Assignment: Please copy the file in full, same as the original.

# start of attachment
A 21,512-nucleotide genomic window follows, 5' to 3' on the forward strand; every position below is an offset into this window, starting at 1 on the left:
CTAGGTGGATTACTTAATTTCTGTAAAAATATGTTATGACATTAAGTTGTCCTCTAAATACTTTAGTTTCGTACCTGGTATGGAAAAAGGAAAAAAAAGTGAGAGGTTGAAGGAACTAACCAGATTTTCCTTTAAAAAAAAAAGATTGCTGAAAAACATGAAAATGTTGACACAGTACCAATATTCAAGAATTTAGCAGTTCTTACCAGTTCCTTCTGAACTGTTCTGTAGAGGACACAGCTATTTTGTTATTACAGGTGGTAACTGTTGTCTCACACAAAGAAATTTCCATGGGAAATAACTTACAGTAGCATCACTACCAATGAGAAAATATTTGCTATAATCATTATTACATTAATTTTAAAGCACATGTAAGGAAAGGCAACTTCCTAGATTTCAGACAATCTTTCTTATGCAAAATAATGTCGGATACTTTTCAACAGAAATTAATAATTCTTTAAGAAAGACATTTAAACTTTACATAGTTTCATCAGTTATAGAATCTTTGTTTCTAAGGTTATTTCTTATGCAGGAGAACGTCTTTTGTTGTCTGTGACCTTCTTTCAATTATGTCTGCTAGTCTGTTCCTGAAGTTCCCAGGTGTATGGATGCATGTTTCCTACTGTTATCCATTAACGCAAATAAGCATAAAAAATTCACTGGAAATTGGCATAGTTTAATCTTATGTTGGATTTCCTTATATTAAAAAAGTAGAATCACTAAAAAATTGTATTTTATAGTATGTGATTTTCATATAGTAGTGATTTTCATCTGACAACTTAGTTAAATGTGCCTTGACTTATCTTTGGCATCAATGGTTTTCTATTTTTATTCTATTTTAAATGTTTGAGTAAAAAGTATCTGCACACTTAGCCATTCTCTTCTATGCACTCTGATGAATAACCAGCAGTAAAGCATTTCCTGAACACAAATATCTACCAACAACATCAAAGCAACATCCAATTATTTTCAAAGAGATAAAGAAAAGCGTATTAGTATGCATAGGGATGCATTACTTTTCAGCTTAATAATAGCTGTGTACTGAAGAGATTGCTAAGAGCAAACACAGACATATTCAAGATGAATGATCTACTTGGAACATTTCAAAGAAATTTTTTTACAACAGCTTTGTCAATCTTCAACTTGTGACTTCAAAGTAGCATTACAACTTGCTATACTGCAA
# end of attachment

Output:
A 21,512-nucleotide genomic window follows, 5' to 3' on the forward strand; every position below is an offset into this window, starting at 1 on the left:
CTAGGTGGATTACTTAATTTCTGTAAAAATATGTTATGACATTAAGTTGTCCTCTAAATACTTTAGTTTCGTACCTGGTATGGAAAAAGGAAAAAAAAGTGAGAGGTTGAAGGAACTAACCAGATTTTCCTTTAAAAAAAAAAGATTGCTGAAAAACATGAAAATGTTGACACAGTACCAATATTCAAGAATTTAGCAGTTCTTACCAGTTCCTTCTGAACTGTTCTGTAGAGGACACAGCTATTTTGTTATTACAGGTGGTAACTGTTGTCTCACACAAAGAAATTTCCATGGGAAATAACTTACAGTAGCATCACTACCAATGAGAAAATATTTGCTATAATCATTATTACATTAATTTTAAAGCACATGTAAGGAAAGGCAACTTCCTAGATTTCAGACAATCTTTCTTATGCAAAATAATGTCGGATACTTTTCAACAGAAATTAATAATTCTTTAAGAAAGACATTTAAACTTTACATAGTTTCATCAGTTATAGAATCTTTGTTTCTAAGGTTATTTCTTATGCAGGAGAACGTCTTTTGTTGTCTGTGACCTTCTTTCAATTATGTCTGCTAGTCTGTTCCTGAAGTTCCCAGGTGTATGGATGCATGTTTCCTACTGTTATCCATTAACGCAAATAAGCATAAAAAATTCACTGGAAATTGGCATAGTTTAATCTTATGTTGGATTTCCTTATATTAAAAAAGTAGAATCACTAAAAAATTGTATTTTATAGTATGTGATTTTCATATAGTAGTGATTTTCATCTGACAACTTAGTTAAATGTGCCTTGACTTATCTTTGGCATCAATGGTTTTCTATTTTTATTCTATTTTAAATGTTTGAGTAAAAAGTATCTGCACACTTAGCCATTCTCTTCTATGCACTCTGATGAATAACCAGCAGTAAAGCATTTCCTGAACACAAATATCTACCAACAACATCAAAGCAACATCCAATTATTTTCAAAGAGATAAAGAAAAGCGTATTAGTATGCATAGGGATGCATTACTTTTCAGCTTAATAATAGCTGTGTACTGAAGAGATTGCTAAGAGCAAACACAGACATATTCAAGATGAATGATCTACTTGGAACATTTCAAAGAAATTTTTTTACAACAGCTTTGTCAATCTTCAACTTGTGACTTCAAAGTAGCATTACAACTTGCTATACTGCAA